Sometimes on the way to your dream,

you get lost and find a better one.

Friday, September 30, 2016

Wednesday's Words on a Friday



On Wednesdays, assorted people have been taking monthly turns at putting up a selection of words which is called “Words for Wednesday”.

This month the meme continues here, at Elephant’s Child’s blog, with words supplied by Margaret Adamson and Sue Fulton.

Essentially the aim is to encourage us to write.  

Each week we are given a choice of prompts: which can be words, phrases, music or images.   What we do with those prompts is up to us:  a short story, prose, a song, a poem, or treating them with ignore...

Some of us put our creation in comments on the post, and others post on their own blog.  We would really like it if as many people as possible joined in with this fun meme.
If you are posting on your own blog - let us know so that we can come along and read your masterpiece.
I’m hopeless at poetry so I always do a story.
It’s a fun challenge…why not join in?

This week's words are:
1. backpack
2. hundred
3. relatives
4. happy
5. tick
6. plant

and/or:

1. illumination
2. age
3. pastime
4. profound
5. die
6. laugh

Here is my story:

 The Drifter

I hitched my shoulders a little to settle my backpack more comfortably. Getting away from the noise of a hundred relatives and guests at Mum's house made me as happy as a tick on a dog. 
The occasion had been my sister's wedding and though I had not been home since leaving at age fifteen, each room still felt familiar and comfortable to me. 
The garden was new, Mum had taken several seasons to replant the entire backyard in a design suitable for a wedding reception party.

It was an evening reception and the twinkly illumination on the gazebo shone as bright as the stars in the night sky above. I'd watched the party from my darkened upstairs room, with Mum sneaking up a plate of food for me. 
It wouldn't do for my step-dad Bob to spot me at the party, he'd take out his temper on Mum later. He wouldn't touch her physically, but his tongue-lashing would be vicious.
Mum had let me know the wedding date in a coded advertisement in a national newspaper which we both read weekly. 
Sixteen years ago, when Mum had helped me leave home, we'd agreed this would be our only communication.

My step father had begun to make my life miserable when I turned twelve and morphed into the exact image of my real Dad. His favourite pastime had been to squeeze my face with one ham-sized hand while punching me not too softly in the stomach with the other. His excuse for this was he wanted to 'toughen me up, I was too soft and dreamy'.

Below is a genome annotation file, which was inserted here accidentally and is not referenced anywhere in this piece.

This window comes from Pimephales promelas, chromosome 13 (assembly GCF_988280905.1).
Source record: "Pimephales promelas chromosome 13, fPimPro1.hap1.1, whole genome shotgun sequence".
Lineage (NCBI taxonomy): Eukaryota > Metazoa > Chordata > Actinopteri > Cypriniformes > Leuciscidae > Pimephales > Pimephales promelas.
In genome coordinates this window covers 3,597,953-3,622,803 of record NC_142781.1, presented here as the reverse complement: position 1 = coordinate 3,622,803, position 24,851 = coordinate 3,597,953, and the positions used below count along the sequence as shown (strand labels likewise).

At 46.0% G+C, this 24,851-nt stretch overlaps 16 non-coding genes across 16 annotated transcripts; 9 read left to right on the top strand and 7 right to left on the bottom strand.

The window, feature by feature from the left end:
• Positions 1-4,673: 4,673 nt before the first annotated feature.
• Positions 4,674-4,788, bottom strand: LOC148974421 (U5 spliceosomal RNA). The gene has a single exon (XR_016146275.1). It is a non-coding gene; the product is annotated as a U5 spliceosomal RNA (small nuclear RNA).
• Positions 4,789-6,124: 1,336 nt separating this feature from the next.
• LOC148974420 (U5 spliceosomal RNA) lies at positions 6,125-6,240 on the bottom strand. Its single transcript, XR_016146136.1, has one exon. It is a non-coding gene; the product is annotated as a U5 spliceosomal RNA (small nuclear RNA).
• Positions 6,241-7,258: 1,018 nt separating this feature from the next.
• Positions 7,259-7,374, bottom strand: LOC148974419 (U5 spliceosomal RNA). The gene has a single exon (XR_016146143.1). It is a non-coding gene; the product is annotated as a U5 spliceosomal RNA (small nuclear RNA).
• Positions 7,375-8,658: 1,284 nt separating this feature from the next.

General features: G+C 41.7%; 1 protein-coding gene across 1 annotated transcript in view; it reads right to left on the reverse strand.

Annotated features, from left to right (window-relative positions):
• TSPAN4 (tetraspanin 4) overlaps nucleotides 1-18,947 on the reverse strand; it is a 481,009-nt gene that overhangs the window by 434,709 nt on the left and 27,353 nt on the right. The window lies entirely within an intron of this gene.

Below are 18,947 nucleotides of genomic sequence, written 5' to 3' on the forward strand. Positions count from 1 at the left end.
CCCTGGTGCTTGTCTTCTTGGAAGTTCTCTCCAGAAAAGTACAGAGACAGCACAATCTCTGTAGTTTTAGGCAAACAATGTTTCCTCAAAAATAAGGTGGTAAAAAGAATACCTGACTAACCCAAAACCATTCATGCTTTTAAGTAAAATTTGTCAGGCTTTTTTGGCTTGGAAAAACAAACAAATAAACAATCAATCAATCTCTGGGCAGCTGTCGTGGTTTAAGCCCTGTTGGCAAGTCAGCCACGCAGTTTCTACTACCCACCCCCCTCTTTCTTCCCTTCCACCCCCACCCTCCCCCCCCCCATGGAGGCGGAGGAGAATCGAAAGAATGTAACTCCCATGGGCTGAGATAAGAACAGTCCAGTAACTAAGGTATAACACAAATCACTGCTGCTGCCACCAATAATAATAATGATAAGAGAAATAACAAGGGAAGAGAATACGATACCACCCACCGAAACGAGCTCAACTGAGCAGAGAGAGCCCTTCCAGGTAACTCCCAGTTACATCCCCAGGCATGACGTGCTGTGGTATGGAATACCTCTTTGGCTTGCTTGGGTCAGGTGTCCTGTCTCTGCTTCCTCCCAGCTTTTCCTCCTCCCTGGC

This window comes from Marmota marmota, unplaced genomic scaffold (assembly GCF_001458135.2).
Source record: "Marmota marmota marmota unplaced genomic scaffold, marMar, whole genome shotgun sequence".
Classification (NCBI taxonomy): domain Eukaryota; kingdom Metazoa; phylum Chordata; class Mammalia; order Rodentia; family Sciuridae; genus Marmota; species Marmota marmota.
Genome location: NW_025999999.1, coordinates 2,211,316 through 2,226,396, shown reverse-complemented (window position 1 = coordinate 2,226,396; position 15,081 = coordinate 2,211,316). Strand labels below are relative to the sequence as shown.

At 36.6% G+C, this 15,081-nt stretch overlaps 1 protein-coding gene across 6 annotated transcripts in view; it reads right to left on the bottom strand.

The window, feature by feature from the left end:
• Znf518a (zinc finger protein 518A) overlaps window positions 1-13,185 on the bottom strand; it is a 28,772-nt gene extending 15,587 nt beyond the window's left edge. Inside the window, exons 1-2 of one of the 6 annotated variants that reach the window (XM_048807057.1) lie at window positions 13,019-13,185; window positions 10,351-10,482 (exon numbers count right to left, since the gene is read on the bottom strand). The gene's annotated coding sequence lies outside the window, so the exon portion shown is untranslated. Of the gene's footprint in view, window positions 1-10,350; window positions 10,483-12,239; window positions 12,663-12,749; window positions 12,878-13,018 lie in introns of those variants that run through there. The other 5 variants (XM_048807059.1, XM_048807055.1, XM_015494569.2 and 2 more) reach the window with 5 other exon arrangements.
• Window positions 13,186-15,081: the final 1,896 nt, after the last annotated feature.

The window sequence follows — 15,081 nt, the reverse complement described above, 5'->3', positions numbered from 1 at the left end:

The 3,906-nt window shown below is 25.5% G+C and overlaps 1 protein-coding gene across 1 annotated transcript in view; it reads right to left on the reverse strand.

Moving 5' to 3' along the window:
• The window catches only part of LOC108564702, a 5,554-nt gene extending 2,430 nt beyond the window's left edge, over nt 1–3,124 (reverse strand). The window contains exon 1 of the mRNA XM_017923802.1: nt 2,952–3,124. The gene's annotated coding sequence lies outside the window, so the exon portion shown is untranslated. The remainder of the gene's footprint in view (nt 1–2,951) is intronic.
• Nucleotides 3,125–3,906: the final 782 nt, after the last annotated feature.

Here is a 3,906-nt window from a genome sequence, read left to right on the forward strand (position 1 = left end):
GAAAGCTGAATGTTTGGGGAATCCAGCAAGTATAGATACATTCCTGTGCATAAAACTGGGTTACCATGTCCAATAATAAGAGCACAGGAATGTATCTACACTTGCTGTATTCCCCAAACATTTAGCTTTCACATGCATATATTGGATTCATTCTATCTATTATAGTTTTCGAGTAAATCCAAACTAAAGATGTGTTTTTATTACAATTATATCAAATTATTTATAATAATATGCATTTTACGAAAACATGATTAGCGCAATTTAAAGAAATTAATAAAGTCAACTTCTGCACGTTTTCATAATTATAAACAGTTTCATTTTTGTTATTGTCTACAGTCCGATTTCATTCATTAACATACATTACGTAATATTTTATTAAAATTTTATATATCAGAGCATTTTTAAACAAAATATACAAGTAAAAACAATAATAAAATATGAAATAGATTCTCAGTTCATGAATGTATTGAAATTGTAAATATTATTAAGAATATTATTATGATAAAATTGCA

Mum had divorced him when she discovered this and Bob had sworn to get back at me. Turns out he'd only married Mum for to gain access to the insurance money collected when Dad died in a work accident. 
The one good thing to come from the marriage was my sister, Trish.

Anyway, one Saturday when Bob had arrived to take Trish to the zoo, Mum had driven me to the train station and waved me goodbye, her profound sorrow hidden beneath a carefully practised cheerful smile. I'd spent the next sixteen years couch-hopping around the country, briefly staying with distant relatives and family friends, none of whom liked Bob, so wouldn't dob me in.

I was thirty-one now and Trish a lovely young bride of twenty. There was nothing of her father in her. Trish looked exactly like Mum and had all her kindness and sweet disposition.

I had the last laugh as I walked away in the dark of the early morning. Trish had married a wonderful young man much like my own Dad had been. Howard even had similar colouring, with his dark hair and brown eyes.

18 comments:

  1. Replies
    1. only slightly confused; thank you, that's what I was trying for.

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    1. Elephant's Child; plenty of hope there. Not too much sadness.

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  3. I'm confused as to what your real dad was like!!

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    1. fishducky; my real dad? The story isn't about me.
      The young man's real dad? a true family man, kind and generous, hard working, good provider.

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  4. A good story, River...it held my attention. A positive story emerged from negativity - using the words well.

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    1. Lee; thank you, I'm glad it held your attention. Speaking for myself, I don't like stories that don't grab the attention and hold it for more than a sentence or two.

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  5. .. I liked this story.... brave Mum....
    ... Barb xxx

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    1. Barbara; she knew her boy would be safer away from the stepdad and she had enough money to enable his leaving and travelling from relative to relative.

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  6. Really really sad but not without hope. There is only one Success - to be able to live your life in your own way and not give others absurd, maddening claims upon it. Great story loved it.

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    1. Vest; thank you muchly. I wanted the sad but hopeful aspect to be clear.

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  7. I hope all is well with you down that way, River after all the horrific weather you've had to endure...your "silence" is concerning.

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    1. Lee; did you miss my post where I said I would be away for a few days? Babysitting the grandkids from Friday to Sunday.

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